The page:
Graphic Greats: Production Graphics with Wendy Peck at | 14 | WebReference

Graphic Greats: Production Graphics with Wendy Peck at | 14


Graphic Greats 5: Text for Drama


Rucker Design Group interior page with exceptional text presentation. © Rucker Design Group. Used with permission.

Rucker Design Group
Another Flash site, this time with ultimate simplicity as a presentation style. The sample shown here is the Web Site page from the Portfolio section. Very simple color changes and dramatic color scheme is the entire design for this site. Text does not have to be heavily manipulated to offer great style.

You should visit the site to see how the text is organized by capitalization. Headings are in all caps, main subheads in all lower case letters, and final menu listings shown with first letters as upper case. Not a lot of difference, but on this clean page, it is enough.



Main entry page for Juxt Interactive.

Close-up view of the entry page top left corner. Note how the split logo effect is repeated in the menu with split font size.© Juxt Interactive. Used with permission.

Juxt Interactive
There is just so much wonderful text work on this page that you really must go visit. A small sample ruins much of the balance and hides many of the best features. This is another site with a Flash introduction—well worth visiting. (Link to Juxt Interactive will open in a new window. Close that window to return to this page.)

Note how the lines are used to tie the different areas together and give direction to our eye. Patterns are repeated as well, like the logo split and the text size steps in the menu.

Most graphics programs will create vertical text and easily rotate an image, but we rarely see text in a vertical orientation. When the text size is large and the message a secondary one, vertically oriented text can add a lot to a page.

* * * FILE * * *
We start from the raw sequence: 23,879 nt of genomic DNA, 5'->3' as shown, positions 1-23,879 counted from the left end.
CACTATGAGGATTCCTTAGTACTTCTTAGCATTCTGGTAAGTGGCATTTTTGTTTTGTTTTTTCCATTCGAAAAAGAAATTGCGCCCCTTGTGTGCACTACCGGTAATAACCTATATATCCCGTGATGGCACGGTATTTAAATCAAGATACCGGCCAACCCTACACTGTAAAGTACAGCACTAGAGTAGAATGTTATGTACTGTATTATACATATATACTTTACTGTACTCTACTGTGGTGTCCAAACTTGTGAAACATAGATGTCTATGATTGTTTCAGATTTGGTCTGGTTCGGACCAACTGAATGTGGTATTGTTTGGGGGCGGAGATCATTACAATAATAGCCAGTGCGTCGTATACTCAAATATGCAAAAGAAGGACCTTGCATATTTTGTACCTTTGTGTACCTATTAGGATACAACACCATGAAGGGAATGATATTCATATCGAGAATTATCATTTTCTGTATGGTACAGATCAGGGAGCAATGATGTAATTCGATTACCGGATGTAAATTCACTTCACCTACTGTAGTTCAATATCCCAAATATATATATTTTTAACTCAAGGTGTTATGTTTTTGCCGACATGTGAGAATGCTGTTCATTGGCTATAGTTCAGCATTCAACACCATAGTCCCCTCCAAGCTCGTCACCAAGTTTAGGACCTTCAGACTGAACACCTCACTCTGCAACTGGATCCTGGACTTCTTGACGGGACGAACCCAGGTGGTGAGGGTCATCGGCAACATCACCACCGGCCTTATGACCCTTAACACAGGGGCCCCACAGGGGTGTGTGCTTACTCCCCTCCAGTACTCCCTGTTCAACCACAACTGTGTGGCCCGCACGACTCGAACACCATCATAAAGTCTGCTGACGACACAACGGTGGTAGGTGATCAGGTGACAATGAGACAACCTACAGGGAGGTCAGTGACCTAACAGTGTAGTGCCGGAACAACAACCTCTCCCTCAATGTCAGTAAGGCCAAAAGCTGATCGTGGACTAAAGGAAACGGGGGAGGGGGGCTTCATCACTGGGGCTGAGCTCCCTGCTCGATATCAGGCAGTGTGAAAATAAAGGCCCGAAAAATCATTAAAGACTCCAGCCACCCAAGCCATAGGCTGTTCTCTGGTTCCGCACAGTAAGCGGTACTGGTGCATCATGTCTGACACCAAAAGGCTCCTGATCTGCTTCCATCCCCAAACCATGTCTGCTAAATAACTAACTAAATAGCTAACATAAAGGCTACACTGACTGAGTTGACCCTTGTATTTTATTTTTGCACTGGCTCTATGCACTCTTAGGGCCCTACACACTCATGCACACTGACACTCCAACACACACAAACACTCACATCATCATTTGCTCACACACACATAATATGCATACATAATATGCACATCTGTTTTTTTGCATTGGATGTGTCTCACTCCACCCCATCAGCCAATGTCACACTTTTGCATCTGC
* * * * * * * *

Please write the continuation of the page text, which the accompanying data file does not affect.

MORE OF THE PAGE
The text seems to be geared to artistic appearance, but look for important features, like the menu. It is easy to locate and read. This is one of the secrets to using highly designed text—make sure the reader can still find what they need to find for navigation. If you lose visitors on navigation, all the art in the world will not make your site effective.



One frame of a Flash introduction to Lundstrom and Associates Architects site, with a wealth of text enhancement examples. The site was created by Juxt Interactive, featured above. (Link to Juxt Interactive will open in a new window. Close that window to return to this page.)

The Profile page in the main site. Note how the lines through the page draw all the separate text areas together. © Lundstrom and Associates. Used with permission.

Lundstrom and Associates Architects
To complete what seems to be Flash Week, this site also features a Flash introduction. If you are interested in text as design, you must see this introduction. The top image at the left shows one frame from about halfway through the movie. Play it several times to grasp all the different stylizing techniques. It is like a tutorial.

The main site (the Profile page is shown in the lower image) is carefully divided into sections with rough edged color areas. The main message is easy to read in the white sections, with auxiliary text providing most of the artistic enhancement on the page. Our eye is drawn to art presentation. If that presentation is text, we have the chance to transmit a message.

You can learn a lot about tying your page sections together from this site.

Try to stretch what you are doing with text now, but go slowly. It takes a seasoned expert to make a site like this one work. Start by adding some text enhancements to your existing style with your next site. And a little more for the next. You will find your style. I will never create designs like this, since my style is much more to white and quite clean. But I do like the rough texture, and will admire and collect ideas for text enhancement, page movement and creating a unified space from very different areas. Although my style will be different, the influence of great sites like this will be felt.



That's it, but before I go ...

Learn to watch for special graphics techniques as you surf the Web. We often see great design as a whole without taking the time to put each of the pieces under a microscope. How did they do that? Why does that spot attract attention? The answer is often a very simple, but stunningly creative graphic treatment. Harvest ideas constantly to keep your work fresh and reduce the time it takes you to create great graphics.

Check the main graphics page regularly for new additions. And don't forget to send links when you find "Graphic Greats." Send links.


Back to the start

Graphic Greats Index

Graphic Greats Start
Color for Impact
Add Action with Text
Subtle Power with Text
Text for Drama

Front page2345

Created: Feb. 23, 2000
Revised: Feb. 23, 2000